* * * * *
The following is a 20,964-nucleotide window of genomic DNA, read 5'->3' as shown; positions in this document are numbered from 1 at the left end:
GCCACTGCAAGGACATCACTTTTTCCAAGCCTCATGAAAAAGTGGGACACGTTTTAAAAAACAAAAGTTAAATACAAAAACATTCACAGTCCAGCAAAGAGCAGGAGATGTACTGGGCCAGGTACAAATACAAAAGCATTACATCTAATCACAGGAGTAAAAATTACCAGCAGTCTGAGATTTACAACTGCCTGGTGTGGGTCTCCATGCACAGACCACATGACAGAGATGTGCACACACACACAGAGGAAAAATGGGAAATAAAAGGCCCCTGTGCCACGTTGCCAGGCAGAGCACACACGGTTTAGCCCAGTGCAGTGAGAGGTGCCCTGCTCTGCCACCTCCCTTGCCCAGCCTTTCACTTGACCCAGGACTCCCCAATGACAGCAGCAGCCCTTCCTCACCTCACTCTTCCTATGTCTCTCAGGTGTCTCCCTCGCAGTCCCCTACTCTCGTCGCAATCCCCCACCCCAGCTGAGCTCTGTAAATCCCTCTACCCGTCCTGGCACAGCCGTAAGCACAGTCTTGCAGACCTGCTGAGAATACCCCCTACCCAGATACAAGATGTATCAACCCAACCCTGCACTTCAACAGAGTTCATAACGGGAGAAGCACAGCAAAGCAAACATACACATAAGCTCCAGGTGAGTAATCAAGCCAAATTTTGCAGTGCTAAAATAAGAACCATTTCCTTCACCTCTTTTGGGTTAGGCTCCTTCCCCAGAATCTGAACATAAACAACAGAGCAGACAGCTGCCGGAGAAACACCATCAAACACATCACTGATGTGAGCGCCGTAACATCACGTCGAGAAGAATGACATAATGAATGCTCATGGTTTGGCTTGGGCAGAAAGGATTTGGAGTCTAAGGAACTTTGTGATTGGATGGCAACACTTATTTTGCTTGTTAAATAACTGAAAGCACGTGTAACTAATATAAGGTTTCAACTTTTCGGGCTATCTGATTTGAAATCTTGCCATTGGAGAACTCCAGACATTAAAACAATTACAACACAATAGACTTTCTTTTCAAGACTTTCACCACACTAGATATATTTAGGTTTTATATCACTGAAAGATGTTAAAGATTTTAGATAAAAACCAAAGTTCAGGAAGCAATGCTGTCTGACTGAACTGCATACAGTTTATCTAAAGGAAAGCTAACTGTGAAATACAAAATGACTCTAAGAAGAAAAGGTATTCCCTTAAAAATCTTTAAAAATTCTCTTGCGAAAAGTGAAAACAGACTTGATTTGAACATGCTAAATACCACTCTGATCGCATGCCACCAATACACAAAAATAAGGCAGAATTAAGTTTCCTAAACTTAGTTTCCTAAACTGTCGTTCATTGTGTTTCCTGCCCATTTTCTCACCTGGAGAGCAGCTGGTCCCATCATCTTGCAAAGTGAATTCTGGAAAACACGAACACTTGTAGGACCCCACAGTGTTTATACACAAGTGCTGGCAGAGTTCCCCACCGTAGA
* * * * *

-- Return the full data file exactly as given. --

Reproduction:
The following is a 20,964-nucleotide window of genomic DNA, read 5'->3' as shown; positions in this document are numbered from 1 at the left end:
GCCACTGCAAGGACATCACTTTTTCCAAGCCTCATGAAAAAGTGGGACACGTTTTAAAAAACAAAAGTTAAATACAAAAACATTCACAGTCCAGCAAAGAGCAGGAGATGTACTGGGCCAGGTACAAATACAAAAGCATTACATCTAATCACAGGAGTAAAAATTACCAGCAGTCTGAGATTTACAACTGCCTGGTGTGGGTCTCCATGCACAGACCACATGACAGAGATGTGCACACACACACAGAGGAAAAATGGGAAATAAAAGGCCCCTGTGCCACGTTGCCAGGCAGAGCACACACGGTTTAGCCCAGTGCAGTGAGAGGTGCCCTGCTCTGCCACCTCCCTTGCCCAGCCTTTCACTTGACCCAGGACTCCCCAATGACAGCAGCAGCCCTTCCTCACCTCACTCTTCCTATGTCTCTCAGGTGTCTCCCTCGCAGTCCCCTACTCTCGTCGCAATCCCCCACCCCAGCTGAGCTCTGTAAATCCCTCTACCCGTCCTGGCACAGCCGTAAGCACAGTCTTGCAGACCTGCTGAGAATACCCCCTACCCAGATACAAGATGTATCAACCCAACCCTGCACTTCAACAGAGTTCATAACGGGAGAAGCACAGCAAAGCAAACATACACATAAGCTCCAGGTGAGTAATCAAGCCAAATTTTGCAGTGCTAAAATAAGAACCATTTCCTTCACCTCTTTTGGGTTAGGCTCCTTCCCCAGAATCTGAACATAAACAACAGAGCAGACAGCTGCCGGAGAAACACCATCAAACACATCACTGATGTGAGCGCCGTAACATCACGTCGAGAAGAATGACATAATGAATGCTCATGGTTTGGCTTGGGCAGAAAGGATTTGGAGTCTAAGGAACTTTGTGATTGGATGGCAACACTTATTTTGCTTGTTAAATAACTGAAAGCACGTGTAACTAATATAAGGTTTCAACTTTTCGGGCTATCTGATTTGAAATCTTGCCATTGGAGAACTCCAGACATTAAAACAATTACAACACAATAGACTTTCTTTTCAAGACTTTCACCACACTAGATATATTTAGGTTTTATATCACTGAAAGATGTTAAAGATTTTAGATAAAAACCAAAGTTCAGGAAGCAATGCTGTCTGACTGAACTGCATACAGTTTATCTAAAGGAAAGCTAACTGTGAAATACAAAATGACTCTAAGAAGAAAAGGTATTCCCTTAAAAATCTTTAAAAATTCTCTTGCGAAAAGTGAAAACAGACTTGATTTGAACATGCTAAATACCACTCTGATCGCATGCCACCAATACACAAAAATAAGGCAGAATTAAGTTTCCTAAACTTAGTTTCCTAAACTGTCGTTCATTGTGTTTCCTGCCCATTTTCTCACCTGGAGAGCAGCTGGTCCCATCATCTTGCAAAGTGAATTCTGGAAAACACGAACACTTGTAGGACCCCACAGTGTTTATACACAAGTGCTGGCAGAGTTCCCCACCGTAGA